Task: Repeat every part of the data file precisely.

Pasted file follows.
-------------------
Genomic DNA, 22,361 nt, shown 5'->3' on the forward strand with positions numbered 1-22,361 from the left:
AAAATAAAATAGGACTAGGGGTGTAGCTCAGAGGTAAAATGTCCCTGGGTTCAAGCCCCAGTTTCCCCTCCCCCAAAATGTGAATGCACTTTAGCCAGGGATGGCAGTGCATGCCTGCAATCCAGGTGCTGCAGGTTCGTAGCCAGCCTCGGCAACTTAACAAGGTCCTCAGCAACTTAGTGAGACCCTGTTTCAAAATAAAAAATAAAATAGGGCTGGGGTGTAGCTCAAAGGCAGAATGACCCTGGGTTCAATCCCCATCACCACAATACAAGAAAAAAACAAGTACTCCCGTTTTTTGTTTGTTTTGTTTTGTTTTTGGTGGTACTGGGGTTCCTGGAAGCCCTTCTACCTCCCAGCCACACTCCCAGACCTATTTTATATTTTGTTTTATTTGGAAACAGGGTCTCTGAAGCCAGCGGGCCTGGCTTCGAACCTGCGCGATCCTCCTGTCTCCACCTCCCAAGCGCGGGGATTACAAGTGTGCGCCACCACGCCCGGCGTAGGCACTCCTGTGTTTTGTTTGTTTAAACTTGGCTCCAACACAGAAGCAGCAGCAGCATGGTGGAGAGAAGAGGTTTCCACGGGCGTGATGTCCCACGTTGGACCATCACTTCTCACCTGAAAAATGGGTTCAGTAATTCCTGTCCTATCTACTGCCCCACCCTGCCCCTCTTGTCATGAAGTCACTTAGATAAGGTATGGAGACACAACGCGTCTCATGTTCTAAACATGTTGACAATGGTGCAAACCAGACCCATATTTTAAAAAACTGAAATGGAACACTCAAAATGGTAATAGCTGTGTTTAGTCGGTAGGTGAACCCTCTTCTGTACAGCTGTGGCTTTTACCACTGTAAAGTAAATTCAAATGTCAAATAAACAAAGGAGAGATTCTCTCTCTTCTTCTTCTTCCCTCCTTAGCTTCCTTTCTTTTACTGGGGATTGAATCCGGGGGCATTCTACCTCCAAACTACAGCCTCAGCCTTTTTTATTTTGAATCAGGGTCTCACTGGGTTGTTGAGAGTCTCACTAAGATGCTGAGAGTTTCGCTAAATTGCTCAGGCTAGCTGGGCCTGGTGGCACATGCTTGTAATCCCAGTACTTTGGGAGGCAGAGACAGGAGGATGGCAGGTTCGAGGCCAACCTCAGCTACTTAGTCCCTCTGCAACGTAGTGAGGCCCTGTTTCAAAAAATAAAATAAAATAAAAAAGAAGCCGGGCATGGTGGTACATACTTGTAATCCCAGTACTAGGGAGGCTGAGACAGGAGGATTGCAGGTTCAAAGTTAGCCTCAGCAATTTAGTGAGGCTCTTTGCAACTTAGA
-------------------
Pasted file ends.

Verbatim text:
Genomic DNA, 22,361 nt, shown 5'->3' on the forward strand with positions numbered 1-22,361 from the left:
AAAATAAAATAGGACTAGGGGTGTAGCTCAGAGGTAAAATGTCCCTGGGTTCAAGCCCCAGTTTCCCCTCCCCCAAAATGTGAATGCACTTTAGCCAGGGATGGCAGTGCATGCCTGCAATCCAGGTGCTGCAGGTTCGTAGCCAGCCTCGGCAACTTAACAAGGTCCTCAGCAACTTAGTGAGACCCTGTTTCAAAATAAAAAATAAAATAGGGCTGGGGTGTAGCTCAAAGGCAGAATGACCCTGGGTTCAATCCCCATCACCACAATACAAGAAAAAAACAAGTACTCCCGTTTTTTGTTTGTTTTGTTTTGTTTTTGGTGGTACTGGGGTTCCTGGAAGCCCTTCTACCTCCCAGCCACACTCCCAGACCTATTTTATATTTTGTTTTATTTGGAAACAGGGTCTCTGAAGCCAGCGGGCCTGGCTTCGAACCTGCGCGATCCTCCTGTCTCCACCTCCCAAGCGCGGGGATTACAAGTGTGCGCCACCACGCCCGGCGTAGGCACTCCTGTGTTTTGTTTGTTTAAACTTGGCTCCAACACAGAAGCAGCAGCAGCATGGTGGAGAGAAGAGGTTTCCACGGGCGTGATGTCCCACGTTGGACCATCACTTCTCACCTGAAAAATGGGTTCAGTAATTCCTGTCCTATCTACTGCCCCACCCTGCCCCTCTTGTCATGAAGTCACTTAGATAAGGTATGGAGACACAACGCGTCTCATGTTCTAAACATGTTGACAATGGTGCAAACCAGACCCATATTTTAAAAAACTGAAATGGAACACTCAAAATGGTAATAGCTGTGTTTAGTCGGTAGGTGAACCCTCTTCTGTACAGCTGTGGCTTTTACCACTGTAAAGTAAATTCAAATGTCAAATAAACAAAGGAGAGATTCTCTCTCTTCTTCTTCTTCCCTCCTTAGCTTCCTTTCTTTTACTGGGGATTGAATCCGGGGGCATTCTACCTCCAAACTACAGCCTCAGCCTTTTTTATTTTGAATCAGGGTCTCACTGGGTTGTTGAGAGTCTCACTAAGATGCTGAGAGTTTCGCTAAATTGCTCAGGCTAGCTGGGCCTGGTGGCACATGCTTGTAATCCCAGTACTTTGGGAGGCAGAGACAGGAGGATGGCAGGTTCGAGGCCAACCTCAGCTACTTAGTCCCTCTGCAACGTAGTGAGGCCCTGTTTCAAAAAATAAAATAAAATAAAAAAGAAGCCGGGCATGGTGGTACATACTTGTAATCCCAGTACTAGGGAGGCTGAGACAGGAGGATTGCAGGTTCAAAGTTAGCCTCAGCAATTTAGTGAGGCTCTTTGCAACTTAGA